Final federal regulations for implementing the Real ID Act only intensify concerns that the law would gravely threaten privacy rights by establishing a national identification system, according to an analysis by the New York Civil Liberties Union.
The NYCLU calls on New York to join the 17 other states nationwide that have rejected the Real ID Act. The U.S. Department of Homeland Security released the final regulations Friday following more than a year of delays.
“The regulations are nothing more than window-dressing for a fundamentally flawed law,” said Donna Lieberman, NYCLU executive director. “They do not address the grave harm Real ID would do to New Yorkers' privacy and liberty. They do not change the fact that we don't know the price tag for this dubious venture – except that it will be exorbitant and that it will divert resources from far more deserving social service and public safety initiatives.”
On Oct. 27, 2007, Gov. Spitzer announced that New York would implement the Real ID Act just before he abandoned his plan to offer secure driver's licenses to undocumented immigrants. The NYCLU calls on him to abandon the Real ID Act.
The NYCLU is hosting a series of public forums to inform people of the threats that the Real ID Act poses to democratic values. A Long Island forum will take place at 7:30 p.m., Tuesday, Jan. 15 at Huntington Town Hall, 100 Main St. in Huntington. Another community forum is scheduled in New York City for 7 p.m. on Thursday, Jan 24. at the New York Society for Ethical Culture at 2 W. 64th St. Forums have previously been held in Rochester and Rheinbeck.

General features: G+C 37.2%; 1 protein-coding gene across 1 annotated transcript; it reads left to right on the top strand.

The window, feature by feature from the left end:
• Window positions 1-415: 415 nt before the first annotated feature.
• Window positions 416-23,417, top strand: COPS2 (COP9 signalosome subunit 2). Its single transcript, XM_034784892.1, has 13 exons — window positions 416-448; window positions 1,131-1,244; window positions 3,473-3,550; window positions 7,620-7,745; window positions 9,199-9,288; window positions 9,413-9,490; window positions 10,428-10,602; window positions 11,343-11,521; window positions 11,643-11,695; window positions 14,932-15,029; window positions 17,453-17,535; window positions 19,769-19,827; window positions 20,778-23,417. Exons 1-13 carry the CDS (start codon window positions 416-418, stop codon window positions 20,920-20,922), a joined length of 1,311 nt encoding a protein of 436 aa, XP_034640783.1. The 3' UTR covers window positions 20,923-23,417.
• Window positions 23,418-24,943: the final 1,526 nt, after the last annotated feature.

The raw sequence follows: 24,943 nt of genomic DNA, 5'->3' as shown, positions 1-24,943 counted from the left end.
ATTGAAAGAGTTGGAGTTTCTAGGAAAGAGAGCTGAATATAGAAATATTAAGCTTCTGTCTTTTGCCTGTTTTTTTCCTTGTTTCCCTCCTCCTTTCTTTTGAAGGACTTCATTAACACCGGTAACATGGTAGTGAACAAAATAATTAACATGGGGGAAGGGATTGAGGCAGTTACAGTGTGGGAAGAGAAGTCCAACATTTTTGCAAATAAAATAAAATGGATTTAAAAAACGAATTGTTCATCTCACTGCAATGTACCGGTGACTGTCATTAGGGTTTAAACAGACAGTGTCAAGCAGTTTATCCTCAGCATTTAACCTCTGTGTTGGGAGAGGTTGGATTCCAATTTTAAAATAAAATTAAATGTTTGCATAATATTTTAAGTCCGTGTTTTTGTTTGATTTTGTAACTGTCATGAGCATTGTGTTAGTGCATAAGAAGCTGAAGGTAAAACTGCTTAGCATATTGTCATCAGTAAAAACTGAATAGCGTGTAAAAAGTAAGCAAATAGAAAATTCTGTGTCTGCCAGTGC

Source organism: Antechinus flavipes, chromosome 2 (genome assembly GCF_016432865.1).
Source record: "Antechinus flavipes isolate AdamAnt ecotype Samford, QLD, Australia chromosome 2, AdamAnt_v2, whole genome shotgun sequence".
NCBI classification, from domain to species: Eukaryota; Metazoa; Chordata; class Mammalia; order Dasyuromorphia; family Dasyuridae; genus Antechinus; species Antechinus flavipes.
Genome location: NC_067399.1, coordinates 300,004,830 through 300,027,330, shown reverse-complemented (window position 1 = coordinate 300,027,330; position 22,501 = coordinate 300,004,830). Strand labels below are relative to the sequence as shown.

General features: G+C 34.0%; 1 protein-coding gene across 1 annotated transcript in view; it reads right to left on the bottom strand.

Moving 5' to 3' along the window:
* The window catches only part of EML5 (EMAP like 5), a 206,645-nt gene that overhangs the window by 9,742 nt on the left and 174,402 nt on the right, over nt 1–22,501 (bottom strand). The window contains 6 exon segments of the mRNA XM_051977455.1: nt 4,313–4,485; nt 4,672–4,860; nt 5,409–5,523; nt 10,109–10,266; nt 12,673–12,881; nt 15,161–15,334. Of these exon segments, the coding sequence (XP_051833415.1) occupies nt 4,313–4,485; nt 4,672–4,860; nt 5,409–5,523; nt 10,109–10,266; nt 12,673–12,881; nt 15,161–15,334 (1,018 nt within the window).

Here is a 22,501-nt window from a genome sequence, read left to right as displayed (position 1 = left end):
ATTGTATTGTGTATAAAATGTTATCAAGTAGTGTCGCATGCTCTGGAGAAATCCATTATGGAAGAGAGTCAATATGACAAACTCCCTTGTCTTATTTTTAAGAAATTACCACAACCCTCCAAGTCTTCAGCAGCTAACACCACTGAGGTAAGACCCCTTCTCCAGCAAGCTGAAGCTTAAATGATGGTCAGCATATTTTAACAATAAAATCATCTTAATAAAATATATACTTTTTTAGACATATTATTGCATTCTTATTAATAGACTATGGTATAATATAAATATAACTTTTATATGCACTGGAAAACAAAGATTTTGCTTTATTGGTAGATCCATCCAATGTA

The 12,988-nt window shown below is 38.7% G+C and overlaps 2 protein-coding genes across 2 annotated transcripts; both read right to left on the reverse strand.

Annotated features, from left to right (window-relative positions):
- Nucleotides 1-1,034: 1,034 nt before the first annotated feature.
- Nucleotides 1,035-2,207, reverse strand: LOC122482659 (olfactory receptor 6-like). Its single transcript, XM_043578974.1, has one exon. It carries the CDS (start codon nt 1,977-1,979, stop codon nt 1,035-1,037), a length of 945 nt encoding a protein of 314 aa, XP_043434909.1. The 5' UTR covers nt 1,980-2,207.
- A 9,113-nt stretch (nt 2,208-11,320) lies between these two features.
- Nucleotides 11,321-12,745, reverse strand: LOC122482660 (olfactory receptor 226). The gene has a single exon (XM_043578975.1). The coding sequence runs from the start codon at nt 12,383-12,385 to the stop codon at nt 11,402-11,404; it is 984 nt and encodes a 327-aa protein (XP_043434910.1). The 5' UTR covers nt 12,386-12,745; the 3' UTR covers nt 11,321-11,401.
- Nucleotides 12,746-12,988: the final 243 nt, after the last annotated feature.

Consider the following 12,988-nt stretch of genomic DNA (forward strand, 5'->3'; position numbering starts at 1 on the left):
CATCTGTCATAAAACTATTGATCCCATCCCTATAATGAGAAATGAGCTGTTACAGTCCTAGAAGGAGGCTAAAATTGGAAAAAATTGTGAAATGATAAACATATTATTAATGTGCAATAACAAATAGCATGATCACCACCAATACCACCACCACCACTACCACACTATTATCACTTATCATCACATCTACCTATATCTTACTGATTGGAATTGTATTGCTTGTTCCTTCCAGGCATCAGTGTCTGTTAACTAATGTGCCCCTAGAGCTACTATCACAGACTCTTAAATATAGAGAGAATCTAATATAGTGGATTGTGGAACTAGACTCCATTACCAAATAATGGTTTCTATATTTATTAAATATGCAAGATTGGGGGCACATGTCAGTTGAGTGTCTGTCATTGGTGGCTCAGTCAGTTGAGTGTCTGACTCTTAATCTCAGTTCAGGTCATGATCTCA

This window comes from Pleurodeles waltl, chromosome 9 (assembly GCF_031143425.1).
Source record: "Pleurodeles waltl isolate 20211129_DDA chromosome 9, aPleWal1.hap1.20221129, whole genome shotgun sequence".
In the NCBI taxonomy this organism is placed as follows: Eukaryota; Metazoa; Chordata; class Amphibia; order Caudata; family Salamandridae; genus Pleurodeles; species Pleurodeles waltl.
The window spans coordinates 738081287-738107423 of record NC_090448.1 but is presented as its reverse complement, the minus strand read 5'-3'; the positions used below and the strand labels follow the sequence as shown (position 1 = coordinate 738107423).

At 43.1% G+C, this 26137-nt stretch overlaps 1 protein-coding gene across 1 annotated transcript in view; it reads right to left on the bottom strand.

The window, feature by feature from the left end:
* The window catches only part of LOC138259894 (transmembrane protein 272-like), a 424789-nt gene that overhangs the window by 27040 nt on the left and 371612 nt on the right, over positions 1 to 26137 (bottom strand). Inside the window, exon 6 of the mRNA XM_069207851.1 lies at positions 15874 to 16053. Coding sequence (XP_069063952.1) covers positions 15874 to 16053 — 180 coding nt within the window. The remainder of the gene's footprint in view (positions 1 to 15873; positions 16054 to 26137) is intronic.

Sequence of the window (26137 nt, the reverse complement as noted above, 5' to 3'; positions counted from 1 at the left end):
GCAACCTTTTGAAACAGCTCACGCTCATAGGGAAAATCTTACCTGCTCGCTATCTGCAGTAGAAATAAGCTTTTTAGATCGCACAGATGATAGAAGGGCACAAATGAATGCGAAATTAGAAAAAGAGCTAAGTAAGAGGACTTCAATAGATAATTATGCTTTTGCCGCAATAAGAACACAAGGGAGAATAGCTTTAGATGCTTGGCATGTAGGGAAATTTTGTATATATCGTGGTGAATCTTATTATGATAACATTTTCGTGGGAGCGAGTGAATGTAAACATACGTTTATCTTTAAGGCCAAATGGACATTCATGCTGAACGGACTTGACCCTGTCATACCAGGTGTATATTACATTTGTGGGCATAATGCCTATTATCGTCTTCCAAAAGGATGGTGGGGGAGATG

The Real ID Act goes well beyond setting federal standards for state driver's license or identification cards. The gravest risk, according to the NYCLU, is what the regulations do not say. They include no limits or constraints upon the authority of the government to dictate when a Real ID may be required. In fact, the regulations strongly suggest that in the future a Real ID driver's license could be required for routine transactions and activities, such as voting or applying for federal benefits. The Department of Homeland Security claims authority to expand the list at any time without congressional approval.